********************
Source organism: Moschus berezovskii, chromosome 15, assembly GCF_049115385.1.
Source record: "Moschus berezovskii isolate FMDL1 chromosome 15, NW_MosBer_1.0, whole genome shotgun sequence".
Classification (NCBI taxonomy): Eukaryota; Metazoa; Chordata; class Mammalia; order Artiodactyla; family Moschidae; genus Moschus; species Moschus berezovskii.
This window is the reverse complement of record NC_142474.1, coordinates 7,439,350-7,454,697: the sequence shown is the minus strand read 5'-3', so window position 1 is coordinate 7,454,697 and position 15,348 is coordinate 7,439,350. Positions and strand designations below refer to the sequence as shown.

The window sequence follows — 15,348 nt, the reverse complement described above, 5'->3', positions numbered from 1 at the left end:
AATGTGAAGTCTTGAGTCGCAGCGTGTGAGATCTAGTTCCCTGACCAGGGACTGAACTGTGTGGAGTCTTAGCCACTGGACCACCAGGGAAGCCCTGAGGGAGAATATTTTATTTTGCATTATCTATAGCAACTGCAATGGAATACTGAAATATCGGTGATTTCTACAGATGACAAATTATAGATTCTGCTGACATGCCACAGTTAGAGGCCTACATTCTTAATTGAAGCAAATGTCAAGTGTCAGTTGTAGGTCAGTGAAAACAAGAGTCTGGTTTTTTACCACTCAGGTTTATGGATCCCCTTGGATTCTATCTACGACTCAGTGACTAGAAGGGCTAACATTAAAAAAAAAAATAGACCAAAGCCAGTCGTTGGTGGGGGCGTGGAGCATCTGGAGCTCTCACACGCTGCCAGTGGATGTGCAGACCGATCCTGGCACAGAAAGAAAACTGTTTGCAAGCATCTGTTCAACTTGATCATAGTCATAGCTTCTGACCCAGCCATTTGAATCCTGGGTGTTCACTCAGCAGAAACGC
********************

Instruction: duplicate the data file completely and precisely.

Source organism: Moschus berezovskii, chromosome 15, assembly GCF_049115385.1.
Source record: "Moschus berezovskii isolate FMDL1 chromosome 15, NW_MosBer_1.0, whole genome shotgun sequence".
Classification (NCBI taxonomy): Eukaryota; Metazoa; Chordata; class Mammalia; order Artiodactyla; family Moschidae; genus Moschus; species Moschus berezovskii.
This window is the reverse complement of record NC_142474.1, coordinates 7,439,350-7,454,697: the sequence shown is the minus strand read 5'-3', so window position 1 is coordinate 7,454,697 and position 15,348 is coordinate 7,439,350. Positions and strand designations below refer to the sequence as shown.

The window sequence follows — 15,348 nt, the reverse complement described above, 5'->3', positions numbered from 1 at the left end:
AATGTGAAGTCTTGAGTCGCAGCGTGTGAGATCTAGTTCCCTGACCAGGGACTGAACTGTGTGGAGTCTTAGCCACTGGACCACCAGGGAAGCCCTGAGGGAGAATATTTTATTTTGCATTATCTATAGCAACTGCAATGGAATACTGAAATATCGGTGATTTCTACAGATGACAAATTATAGATTCTGCTGACATGCCACAGTTAGAGGCCTACATTCTTAATTGAAGCAAATGTCAAGTGTCAGTTGTAGGTCAGTGAAAACAAGAGTCTGGTTTTTTACCACTCAGGTTTATGGATCCCCTTGGATTCTATCTACGACTCAGTGACTAGAAGGGCTAACATTAAAAAAAAAAATAGACCAAAGCCAGTCGTTGGTGGGGGCGTGGAGCATCTGGAGCTCTCACACGCTGCCAGTGGATGTGCAGACCGATCCTGGCACAGAAAGAAAACTGTTTGCAAGCATCTGTTCAACTTGATCATAGTCATAGCTTCTGACCCAGCCATTTGAATCCTGGGTGTTCACTCAGCAGAAACGC